The Mancunion

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WWI novels: A retrospective

To mark the 100th anniversary of the First World War, Books Editor Esmé Clifford Astbury encourages readers to tuck into one of these novels

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Often lauded as the greatest of all the novels set during the First World War, Erich Maria Remarque’s All Quiet on the Western Front (1929), also made into an Oscar-winning film in 1930 by Lewis Milestone, documents the stress undergone by German soldiers during the war and their struggles integrating back into civilian life. It is a powerful evocation of the horrors of the war.

Ernest Hemingway set A Farewell to Arms (1929) in the Italian campaign of WWI. It tells the story of the American Frederic Henry, who is serving as a lieutenant in the Italian army, and of his love affair with Catherine Barkley. Hemingway based his novel on his own experiences in Italy and his real-life relationship with a nurse who looked after him in a hospital in Milan after he was wounded. A Farewell to Arms has been the subject of a number of films.

For my money, the most fascinating contemporary novels about WWI are those by Pat Barker, author of The Regeneration Trilogy. Regeneration (1991), The Eye in the Door (1993) and The Ghost Road (1995) explore the psychological damage caused by trench warfare and the treatment of ‘shell-shocked’ soldiers at Craiglockhart Hospital in Edinburgh by the renowned psychiatrist W.H.R. Rivers. The Regeneration Trilogy features fictional characters as well as historical figures, including the poets Wilfrid Owen and Siegfried Sassoon. In it, Barker deals with questions about homosexuality, masculinity, madness and entrapment.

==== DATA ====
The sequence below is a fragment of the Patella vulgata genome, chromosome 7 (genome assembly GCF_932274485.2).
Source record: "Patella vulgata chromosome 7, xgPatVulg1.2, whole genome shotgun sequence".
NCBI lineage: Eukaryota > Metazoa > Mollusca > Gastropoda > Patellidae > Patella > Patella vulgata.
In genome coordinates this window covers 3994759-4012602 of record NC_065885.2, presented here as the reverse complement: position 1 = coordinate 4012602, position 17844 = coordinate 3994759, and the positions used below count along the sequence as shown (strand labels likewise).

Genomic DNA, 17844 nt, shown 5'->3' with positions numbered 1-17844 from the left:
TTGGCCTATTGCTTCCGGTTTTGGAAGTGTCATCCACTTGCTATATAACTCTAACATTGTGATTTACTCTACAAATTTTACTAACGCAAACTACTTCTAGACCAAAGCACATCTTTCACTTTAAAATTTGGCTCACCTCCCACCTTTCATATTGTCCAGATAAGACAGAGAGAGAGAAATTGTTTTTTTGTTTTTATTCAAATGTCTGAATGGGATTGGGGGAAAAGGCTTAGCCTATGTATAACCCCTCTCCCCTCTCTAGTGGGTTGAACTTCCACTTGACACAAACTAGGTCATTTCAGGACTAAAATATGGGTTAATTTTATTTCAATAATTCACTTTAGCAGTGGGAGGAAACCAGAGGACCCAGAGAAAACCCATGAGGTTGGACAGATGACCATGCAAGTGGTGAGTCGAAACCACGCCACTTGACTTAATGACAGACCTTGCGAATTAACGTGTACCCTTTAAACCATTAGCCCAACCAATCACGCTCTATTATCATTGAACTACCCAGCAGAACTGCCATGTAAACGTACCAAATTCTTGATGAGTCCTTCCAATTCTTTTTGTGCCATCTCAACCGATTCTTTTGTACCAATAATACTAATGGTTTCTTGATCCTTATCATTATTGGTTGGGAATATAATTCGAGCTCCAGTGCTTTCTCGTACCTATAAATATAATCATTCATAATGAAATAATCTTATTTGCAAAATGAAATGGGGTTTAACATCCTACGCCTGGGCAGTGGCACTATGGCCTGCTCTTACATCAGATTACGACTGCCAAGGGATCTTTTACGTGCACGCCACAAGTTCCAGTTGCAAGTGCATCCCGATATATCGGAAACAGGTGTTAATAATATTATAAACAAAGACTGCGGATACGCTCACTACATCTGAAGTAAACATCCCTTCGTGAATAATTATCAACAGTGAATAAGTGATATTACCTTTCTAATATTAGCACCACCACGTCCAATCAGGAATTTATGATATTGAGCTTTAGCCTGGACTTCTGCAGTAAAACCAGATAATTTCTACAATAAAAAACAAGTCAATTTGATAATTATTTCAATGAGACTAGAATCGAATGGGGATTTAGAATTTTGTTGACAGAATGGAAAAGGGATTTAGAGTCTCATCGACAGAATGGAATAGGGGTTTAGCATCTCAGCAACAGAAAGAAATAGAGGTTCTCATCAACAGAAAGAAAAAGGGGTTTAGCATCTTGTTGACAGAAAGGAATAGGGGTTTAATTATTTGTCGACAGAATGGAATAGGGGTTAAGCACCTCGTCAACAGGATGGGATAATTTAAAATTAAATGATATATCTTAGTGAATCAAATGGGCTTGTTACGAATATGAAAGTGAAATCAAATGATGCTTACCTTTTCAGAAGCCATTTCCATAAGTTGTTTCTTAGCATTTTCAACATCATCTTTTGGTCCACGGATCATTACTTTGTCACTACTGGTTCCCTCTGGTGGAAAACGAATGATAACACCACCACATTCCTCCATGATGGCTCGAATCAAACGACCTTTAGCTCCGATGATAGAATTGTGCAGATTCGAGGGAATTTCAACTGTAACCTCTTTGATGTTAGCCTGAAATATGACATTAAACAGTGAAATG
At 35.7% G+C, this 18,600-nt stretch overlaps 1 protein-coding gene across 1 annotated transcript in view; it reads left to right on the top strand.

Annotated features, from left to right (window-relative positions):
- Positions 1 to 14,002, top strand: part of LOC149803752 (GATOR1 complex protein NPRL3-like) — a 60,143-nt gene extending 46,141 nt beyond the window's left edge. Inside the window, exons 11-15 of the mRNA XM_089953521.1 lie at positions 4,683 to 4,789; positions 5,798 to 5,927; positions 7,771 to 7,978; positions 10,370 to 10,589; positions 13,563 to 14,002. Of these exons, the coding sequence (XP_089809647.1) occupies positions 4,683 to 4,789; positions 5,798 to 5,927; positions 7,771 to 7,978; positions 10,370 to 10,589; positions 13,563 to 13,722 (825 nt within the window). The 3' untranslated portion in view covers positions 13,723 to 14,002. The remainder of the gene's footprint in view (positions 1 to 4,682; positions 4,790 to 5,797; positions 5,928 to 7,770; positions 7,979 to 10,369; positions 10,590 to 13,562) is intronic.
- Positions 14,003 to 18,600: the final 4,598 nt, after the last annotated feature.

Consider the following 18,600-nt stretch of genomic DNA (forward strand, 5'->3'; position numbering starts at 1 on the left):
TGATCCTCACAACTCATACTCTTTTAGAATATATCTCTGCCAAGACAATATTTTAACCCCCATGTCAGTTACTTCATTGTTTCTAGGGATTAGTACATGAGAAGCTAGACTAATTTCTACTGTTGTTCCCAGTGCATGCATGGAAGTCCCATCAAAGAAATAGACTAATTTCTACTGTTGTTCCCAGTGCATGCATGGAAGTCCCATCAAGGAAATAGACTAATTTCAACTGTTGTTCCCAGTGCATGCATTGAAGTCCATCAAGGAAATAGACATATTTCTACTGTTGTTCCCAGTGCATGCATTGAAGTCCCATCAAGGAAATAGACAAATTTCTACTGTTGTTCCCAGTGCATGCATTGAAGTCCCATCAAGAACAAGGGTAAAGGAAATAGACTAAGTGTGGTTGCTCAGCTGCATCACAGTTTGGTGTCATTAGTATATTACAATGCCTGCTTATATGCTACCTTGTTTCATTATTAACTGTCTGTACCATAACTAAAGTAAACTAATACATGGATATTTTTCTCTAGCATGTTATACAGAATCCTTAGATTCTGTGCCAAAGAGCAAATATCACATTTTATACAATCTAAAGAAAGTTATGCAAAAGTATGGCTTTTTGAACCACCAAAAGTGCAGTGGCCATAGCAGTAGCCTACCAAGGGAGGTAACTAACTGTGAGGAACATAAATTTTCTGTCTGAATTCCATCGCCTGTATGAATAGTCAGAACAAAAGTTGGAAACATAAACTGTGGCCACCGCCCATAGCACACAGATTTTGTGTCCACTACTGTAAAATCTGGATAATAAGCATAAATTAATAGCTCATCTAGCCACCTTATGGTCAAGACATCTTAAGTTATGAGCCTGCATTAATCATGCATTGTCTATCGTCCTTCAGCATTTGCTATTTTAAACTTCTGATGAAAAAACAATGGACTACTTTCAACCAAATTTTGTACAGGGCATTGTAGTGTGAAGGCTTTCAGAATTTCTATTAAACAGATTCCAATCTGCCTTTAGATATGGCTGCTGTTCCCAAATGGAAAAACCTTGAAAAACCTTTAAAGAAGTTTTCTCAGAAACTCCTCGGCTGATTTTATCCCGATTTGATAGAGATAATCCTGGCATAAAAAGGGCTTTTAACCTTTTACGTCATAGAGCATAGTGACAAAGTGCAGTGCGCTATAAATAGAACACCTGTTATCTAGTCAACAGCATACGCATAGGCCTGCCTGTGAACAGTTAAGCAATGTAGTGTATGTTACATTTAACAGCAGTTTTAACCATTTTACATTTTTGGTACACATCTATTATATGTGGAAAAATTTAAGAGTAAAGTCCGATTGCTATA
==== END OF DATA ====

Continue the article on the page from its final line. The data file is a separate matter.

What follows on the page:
Vera Brittain, mother of British politician and academic Shirley Williams, published a memoir entitled Testament of Youth in 1933, which spanned the first quarter of the 20th century. Her brother, Edward, and her fiancé, Roland Leighton, were both killed in the First World War. The most moving part of Testament of Youth is the pact Brittain made with Roland that if he died, he would attempt to contact her. Of course, in later years, she had to admit that no such contact had been made.

No discussion of WWI fiction would be complete without mentioning Birdsong (1993), a novel by Sebastian Faulks. Told in a series of flashbacks and flashforwards, it documents Stephen Wraysford’s relationship with Isabelle Azaire, a woman he meets while working for her husband before the outbreak of war. Birdsong was adapted for television in 2012 and, though perhaps not Faulks’ greatest achievement, it is definitely worth a read.

My final pick – and my personal favourite – is A Very Long Engagement (1991) by Sebastien Japrisot. It follows Mathilde Donnay, a determined and unique young woman, as she searches for her fiancé Manek, convicted of self-mutilation alongside four other soldiers and believed to have been killed during the Battle of the Somme. In 2004, A Very Long Engagement was made into a terrific film directed by Jean-Pierre Jeunet and starring Audrey Tautou.